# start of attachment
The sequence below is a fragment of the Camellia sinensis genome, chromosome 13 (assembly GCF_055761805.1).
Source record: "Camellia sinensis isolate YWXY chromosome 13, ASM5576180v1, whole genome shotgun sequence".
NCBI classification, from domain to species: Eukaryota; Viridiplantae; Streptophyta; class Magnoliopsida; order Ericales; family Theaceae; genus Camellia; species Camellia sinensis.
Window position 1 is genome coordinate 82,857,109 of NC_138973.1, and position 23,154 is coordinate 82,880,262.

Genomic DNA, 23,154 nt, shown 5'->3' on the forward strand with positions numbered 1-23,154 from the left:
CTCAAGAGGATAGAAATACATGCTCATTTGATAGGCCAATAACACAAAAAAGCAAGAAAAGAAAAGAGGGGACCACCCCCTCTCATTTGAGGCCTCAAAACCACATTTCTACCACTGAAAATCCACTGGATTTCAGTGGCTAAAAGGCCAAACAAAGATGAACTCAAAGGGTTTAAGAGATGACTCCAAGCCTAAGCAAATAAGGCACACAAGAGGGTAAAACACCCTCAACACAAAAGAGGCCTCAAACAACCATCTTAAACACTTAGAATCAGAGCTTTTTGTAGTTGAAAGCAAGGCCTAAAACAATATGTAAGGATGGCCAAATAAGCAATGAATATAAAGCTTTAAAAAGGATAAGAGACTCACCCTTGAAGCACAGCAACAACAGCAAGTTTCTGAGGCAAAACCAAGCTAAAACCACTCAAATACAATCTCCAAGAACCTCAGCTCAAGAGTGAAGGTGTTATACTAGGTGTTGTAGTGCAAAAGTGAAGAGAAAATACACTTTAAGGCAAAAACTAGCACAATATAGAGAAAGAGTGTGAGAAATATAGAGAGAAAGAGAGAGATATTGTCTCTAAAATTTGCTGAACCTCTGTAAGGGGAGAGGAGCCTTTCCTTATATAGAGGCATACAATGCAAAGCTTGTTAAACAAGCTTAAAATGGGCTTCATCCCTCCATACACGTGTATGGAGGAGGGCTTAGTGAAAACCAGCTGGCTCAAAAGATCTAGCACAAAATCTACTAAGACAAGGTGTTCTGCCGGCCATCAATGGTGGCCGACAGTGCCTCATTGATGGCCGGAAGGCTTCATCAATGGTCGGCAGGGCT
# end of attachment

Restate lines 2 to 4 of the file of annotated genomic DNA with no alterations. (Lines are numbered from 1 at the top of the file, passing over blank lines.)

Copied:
Source record: "Camellia sinensis isolate YWXY chromosome 13, ASM5576180v1, whole genome shotgun sequence".
NCBI classification, from domain to species: Eukaryota; Viridiplantae; Streptophyta; class Magnoliopsida; order Ericales; family Theaceae; genus Camellia; species Camellia sinensis.
Window position 1 is genome coordinate 82,857,109 of NC_138973.1, and position 23,154 is coordinate 82,880,262.